The United States is a patchwork quilt of red and blue states. But zoom in to Silicon Valley and you’ll see those hues blend into shades that aren’t found on our two-party color wheel. A technocrat who has never voted for a Democrat in his whole life might march in the annual Pride Parade. CEOs who are all about immigration (they need programmers like they need air) might lobby for low capital gains taxes (gotta make sure those stock options are a good investment). These Valley players are motivated by their own interests more than by party politics, and they’re not afraid to gerrymander their philosophies into weird snaky shapes that protect their financial interests without (mostly) sacrificing personal ethics.
The bill now sits with the State Senate Judiciary Committee and must be defeated.
California’s A.B. 2880 will give government agencies the power to put copyright restrictions on their work. That means state bureaucrats will be able to wrap their reports, research, e-mails, and even videos of public meetings in onerous legal restrictions, backed by federal lawsuits and six-figure penalties. The bill would change California from one of the most open state governments to one of the least open. EFF opposed the bill and explained its dangers to the State Assembly.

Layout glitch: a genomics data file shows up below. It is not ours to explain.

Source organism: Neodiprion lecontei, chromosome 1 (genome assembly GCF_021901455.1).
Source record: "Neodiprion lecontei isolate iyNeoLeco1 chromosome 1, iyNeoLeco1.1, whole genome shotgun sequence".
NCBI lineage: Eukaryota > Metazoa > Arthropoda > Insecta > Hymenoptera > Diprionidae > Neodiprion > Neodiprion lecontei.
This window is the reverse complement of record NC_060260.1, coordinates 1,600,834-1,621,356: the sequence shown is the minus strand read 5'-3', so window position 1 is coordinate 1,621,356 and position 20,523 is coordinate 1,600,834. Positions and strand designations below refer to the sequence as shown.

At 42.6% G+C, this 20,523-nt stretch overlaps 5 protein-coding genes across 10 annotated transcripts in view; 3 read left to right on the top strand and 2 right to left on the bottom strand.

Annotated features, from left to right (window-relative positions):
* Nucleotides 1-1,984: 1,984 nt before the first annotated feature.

Californians, tell your lawmakers to oppose this dangerous bill.
Unfortunately, the Assembly took up and passed an amended version of the bill that resolved almost none of its problems. In response, more than twenty free speech, open government, and public access organizations have rallied against the bill and have urged the state Senate to reject it. In addition, the California Newspaper Publishers Association, the Internet Association, and the California Chamber of Commerce have also opposed A.B. 2880. A coalition of libraries and researchers have also voiced their opposition to the bill’s impacts on speech, openness, and public access to state information.